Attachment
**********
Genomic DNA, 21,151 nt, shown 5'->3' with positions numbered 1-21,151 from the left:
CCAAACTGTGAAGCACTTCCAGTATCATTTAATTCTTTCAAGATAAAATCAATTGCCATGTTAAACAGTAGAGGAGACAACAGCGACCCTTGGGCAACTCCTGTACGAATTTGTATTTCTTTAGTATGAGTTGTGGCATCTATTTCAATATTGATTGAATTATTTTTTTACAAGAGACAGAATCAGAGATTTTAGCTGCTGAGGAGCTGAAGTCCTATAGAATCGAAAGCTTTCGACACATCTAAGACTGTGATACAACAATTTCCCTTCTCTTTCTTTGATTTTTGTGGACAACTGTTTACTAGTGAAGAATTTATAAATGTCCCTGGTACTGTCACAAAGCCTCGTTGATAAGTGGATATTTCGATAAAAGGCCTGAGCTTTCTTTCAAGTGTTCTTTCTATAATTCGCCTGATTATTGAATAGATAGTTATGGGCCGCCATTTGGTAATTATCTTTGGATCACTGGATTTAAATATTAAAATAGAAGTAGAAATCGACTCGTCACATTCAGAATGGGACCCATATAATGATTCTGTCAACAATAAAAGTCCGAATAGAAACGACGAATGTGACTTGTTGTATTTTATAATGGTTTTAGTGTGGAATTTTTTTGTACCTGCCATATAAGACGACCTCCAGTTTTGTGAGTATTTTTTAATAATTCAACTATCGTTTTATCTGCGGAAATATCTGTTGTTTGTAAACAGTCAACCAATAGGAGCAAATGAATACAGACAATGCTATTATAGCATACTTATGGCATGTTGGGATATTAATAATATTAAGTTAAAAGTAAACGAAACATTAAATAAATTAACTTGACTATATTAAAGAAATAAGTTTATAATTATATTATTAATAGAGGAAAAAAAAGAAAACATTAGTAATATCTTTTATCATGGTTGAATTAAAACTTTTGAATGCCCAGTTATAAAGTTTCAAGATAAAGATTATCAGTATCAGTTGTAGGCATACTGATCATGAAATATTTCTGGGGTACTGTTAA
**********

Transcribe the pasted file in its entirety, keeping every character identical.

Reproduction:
Genomic DNA, 21,151 nt, shown 5'->3' with positions numbered 1-21,151 from the left:
CCAAACTGTGAAGCACTTCCAGTATCATTTAATTCTTTCAAGATAAAATCAATTGCCATGTTAAACAGTAGAGGAGACAACAGCGACCCTTGGGCAACTCCTGTACGAATTTGTATTTCTTTAGTATGAGTTGTGGCATCTATTTCAATATTGATTGAATTATTTTTTTACAAGAGACAGAATCAGAGATTTTAGCTGCTGAGGAGCTGAAGTCCTATAGAATCGAAAGCTTTCGACACATCTAAGACTGTGATACAACAATTTCCCTTCTCTTTCTTTGATTTTTGTGGACAACTGTTTACTAGTGAAGAATTTATAAATGTCCCTGGTACTGTCACAAAGCCTCGTTGATAAGTGGATATTTCGATAAAAGGCCTGAGCTTTCTTTCAAGTGTTCTTTCTATAATTCGCCTGATTATTGAATAGATAGTTATGGGCCGCCATTTGGTAATTATCTTTGGATCACTGGATTTAAATATTAAAATAGAAGTAGAAATCGACTCGTCACATTCAGAATGGGACCCATATAATGATTCTGTCAACAATAAAAGTCCGAATAGAAACGACGAATGTGACTTGTTGTATTTTATAATGGTTTTAGTGTGGAATTTTTTTGTACCTGCCATATAAGACGACCTCCAGTTTTGTGAGTATTTTTTAATAATTCAACTATCGTTTTATCTGCGGAAATATCTGTTGTTTGTAAACAGTCAACCAATAGGAGCAAATGAATACAGACAATGCTATTATAGCATACTTATGGCATGTTGGGATATTAATAATATTAAGTTAAAAGTAAACGAAACATTAAATAAATTAACTTGACTATATTAAAGAAATAAGTTTATAATTATATTATTAATAGAGGAAAAAAAAGAAAACATTAGTAATATCTTTTATCATGGTTGAATTAAAACTTTTGAATGCCCAGTTATAAAGTTTCAAGATAAAGATTATCAGTATCAGTTGTAGGCATACTGATCATGAAATATTTCTGGGGTACTGTTAA